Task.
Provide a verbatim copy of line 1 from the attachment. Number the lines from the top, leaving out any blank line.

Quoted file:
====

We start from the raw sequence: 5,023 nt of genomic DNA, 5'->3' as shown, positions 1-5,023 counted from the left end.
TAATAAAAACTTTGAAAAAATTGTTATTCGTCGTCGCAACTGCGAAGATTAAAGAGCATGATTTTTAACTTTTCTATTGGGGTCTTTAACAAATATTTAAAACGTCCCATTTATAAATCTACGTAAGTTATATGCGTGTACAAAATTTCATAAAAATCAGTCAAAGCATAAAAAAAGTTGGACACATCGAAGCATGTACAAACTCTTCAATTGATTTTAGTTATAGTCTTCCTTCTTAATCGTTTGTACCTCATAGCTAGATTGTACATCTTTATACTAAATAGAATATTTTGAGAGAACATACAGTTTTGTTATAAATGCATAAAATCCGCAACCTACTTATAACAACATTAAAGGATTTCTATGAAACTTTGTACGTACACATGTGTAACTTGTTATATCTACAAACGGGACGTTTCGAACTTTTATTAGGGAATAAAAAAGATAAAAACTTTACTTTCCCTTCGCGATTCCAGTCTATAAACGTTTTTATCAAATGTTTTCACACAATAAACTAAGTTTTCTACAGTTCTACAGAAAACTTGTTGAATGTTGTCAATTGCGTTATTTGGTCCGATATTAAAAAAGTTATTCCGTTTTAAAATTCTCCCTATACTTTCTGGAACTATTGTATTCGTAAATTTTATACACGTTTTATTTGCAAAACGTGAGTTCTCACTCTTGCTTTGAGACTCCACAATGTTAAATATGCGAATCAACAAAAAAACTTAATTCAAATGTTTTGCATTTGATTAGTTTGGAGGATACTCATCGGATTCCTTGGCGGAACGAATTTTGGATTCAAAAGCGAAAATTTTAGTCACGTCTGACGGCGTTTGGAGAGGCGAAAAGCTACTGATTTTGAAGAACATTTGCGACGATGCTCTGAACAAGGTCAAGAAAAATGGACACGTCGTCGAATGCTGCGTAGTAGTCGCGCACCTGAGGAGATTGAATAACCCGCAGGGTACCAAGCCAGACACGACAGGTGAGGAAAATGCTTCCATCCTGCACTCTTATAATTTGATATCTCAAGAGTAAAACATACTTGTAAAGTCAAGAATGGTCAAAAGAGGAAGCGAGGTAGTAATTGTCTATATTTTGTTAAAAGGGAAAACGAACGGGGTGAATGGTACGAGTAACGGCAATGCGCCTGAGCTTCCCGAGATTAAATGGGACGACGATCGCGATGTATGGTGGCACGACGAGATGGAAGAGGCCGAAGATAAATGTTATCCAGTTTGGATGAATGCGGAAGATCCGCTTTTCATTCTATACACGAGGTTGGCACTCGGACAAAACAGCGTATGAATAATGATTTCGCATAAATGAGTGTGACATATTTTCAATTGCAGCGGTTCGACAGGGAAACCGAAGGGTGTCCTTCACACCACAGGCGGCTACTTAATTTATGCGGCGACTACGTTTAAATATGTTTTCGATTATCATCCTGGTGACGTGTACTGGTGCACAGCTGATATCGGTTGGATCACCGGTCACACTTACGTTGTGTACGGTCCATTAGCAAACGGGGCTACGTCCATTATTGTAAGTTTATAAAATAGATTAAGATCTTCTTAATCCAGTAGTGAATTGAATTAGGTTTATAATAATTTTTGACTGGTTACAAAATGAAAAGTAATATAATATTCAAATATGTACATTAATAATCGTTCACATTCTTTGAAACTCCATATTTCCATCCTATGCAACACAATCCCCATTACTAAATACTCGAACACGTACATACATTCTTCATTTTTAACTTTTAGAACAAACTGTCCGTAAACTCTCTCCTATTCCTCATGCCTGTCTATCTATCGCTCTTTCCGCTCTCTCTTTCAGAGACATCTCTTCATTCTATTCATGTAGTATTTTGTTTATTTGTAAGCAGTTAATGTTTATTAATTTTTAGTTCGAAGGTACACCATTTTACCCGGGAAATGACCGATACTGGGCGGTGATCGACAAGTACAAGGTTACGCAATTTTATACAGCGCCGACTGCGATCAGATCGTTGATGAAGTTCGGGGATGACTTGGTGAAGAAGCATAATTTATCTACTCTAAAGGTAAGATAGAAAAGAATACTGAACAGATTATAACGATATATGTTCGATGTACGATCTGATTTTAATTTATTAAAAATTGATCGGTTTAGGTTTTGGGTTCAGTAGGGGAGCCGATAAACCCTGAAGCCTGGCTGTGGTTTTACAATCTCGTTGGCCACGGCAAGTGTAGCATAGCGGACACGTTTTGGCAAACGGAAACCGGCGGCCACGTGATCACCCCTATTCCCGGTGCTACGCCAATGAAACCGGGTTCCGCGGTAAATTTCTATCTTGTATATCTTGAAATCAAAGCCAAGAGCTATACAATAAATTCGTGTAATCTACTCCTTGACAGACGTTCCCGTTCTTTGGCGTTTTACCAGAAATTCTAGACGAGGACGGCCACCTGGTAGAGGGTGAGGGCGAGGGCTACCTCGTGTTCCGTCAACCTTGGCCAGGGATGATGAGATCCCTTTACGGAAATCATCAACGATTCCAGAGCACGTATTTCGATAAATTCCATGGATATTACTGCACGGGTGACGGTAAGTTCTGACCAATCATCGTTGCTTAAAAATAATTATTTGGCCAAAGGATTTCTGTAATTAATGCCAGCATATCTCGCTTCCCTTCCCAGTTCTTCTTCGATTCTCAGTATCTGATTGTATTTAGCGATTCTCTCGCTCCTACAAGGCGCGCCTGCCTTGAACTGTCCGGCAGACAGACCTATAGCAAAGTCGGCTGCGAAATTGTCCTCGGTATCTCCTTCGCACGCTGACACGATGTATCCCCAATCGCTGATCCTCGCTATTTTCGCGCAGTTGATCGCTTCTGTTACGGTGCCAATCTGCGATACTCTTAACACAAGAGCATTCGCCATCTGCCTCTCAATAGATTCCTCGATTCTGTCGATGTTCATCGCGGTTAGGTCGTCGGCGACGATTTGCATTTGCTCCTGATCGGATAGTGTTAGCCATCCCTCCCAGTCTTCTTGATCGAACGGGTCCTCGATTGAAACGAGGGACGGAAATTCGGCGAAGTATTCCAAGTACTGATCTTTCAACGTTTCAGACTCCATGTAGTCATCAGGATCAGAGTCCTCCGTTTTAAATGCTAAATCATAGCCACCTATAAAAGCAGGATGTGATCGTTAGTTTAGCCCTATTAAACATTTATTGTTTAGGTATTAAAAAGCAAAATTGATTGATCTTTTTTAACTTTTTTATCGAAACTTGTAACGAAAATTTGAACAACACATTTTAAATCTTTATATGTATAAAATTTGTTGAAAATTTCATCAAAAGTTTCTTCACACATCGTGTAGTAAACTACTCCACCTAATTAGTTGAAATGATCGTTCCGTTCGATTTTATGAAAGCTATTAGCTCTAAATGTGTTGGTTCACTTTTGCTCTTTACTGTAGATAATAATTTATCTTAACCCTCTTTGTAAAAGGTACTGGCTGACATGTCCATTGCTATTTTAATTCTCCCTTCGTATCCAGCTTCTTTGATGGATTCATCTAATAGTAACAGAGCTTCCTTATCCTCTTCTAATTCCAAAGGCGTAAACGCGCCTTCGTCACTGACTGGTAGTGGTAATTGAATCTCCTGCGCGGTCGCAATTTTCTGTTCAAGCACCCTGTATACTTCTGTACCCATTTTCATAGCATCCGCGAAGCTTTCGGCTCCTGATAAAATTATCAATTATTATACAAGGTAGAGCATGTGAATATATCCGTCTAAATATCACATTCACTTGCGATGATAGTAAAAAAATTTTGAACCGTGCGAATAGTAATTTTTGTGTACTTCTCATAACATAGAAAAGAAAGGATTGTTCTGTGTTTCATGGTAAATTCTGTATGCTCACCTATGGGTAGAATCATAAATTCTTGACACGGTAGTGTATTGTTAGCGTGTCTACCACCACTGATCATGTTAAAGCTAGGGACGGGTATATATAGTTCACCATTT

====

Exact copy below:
We start from the raw sequence: 5,023 nt of genomic DNA, 5'->3' as shown, positions 1-5,023 counted from the left end.